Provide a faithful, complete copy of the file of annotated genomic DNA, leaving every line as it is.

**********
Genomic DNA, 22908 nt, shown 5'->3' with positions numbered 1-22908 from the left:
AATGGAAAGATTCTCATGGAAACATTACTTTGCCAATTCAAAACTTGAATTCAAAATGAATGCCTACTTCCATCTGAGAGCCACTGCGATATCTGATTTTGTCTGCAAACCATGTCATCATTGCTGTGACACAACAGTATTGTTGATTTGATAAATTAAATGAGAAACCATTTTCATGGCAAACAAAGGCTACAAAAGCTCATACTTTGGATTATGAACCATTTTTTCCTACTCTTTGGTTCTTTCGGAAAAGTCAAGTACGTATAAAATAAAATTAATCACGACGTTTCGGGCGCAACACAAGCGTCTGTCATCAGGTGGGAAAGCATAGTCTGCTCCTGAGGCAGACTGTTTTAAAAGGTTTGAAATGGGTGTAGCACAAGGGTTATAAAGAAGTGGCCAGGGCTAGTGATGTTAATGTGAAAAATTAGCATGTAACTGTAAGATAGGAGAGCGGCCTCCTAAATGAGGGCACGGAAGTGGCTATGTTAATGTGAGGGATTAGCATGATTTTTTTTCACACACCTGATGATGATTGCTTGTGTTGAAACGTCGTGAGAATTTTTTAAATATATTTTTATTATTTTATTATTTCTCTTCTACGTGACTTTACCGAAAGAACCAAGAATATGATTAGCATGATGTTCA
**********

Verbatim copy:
Genomic DNA, 22908 nt, shown 5'->3' with positions numbered 1-22908 from the left:
AATGGAAAGATTCTCATGGAAACATTACTTTGCCAATTCAAAACTTGAATTCAAAATGAATGCCTACTTCCATCTGAGAGCCACTGCGATATCTGATTTTGTCTGCAAACCATGTCATCATTGCTGTGACACAACAGTATTGTTGATTTGATAAATTAAATGAGAAACCATTTTCATGGCAAACAAAGGCTACAAAAGCTCATACTTTGGATTATGAACCATTTTTTCCTACTCTTTGGTTCTTTCGGAAAAGTCAAGTACGTATAAAATAAAATTAATCACGACGTTTCGGGCGCAACACAAGCGTCTGTCATCAGGTGGGAAAGCATAGTCTGCTCCTGAGGCAGACTGTTTTAAAAGGTTTGAAATGGGTGTAGCACAAGGGTTATAAAGAAGTGGCCAGGGCTAGTGATGTTAATGTGAAAAATTAGCATGTAACTGTAAGATAGGAGAGCGGCCTCCTAAATGAGGGCACGGAAGTGGCTATGTTAATGTGAGGGATTAGCATGATTTTTTTTCACACACCTGATGATGATTGCTTGTGTTGAAACGTCGTGAGAATTTTTTAAATATATTTTTATTATTTTATTATTTCTCTTCTACGTGACTTTACCGAAAGAACCAAGAATATGATTAGCATGATGTTCA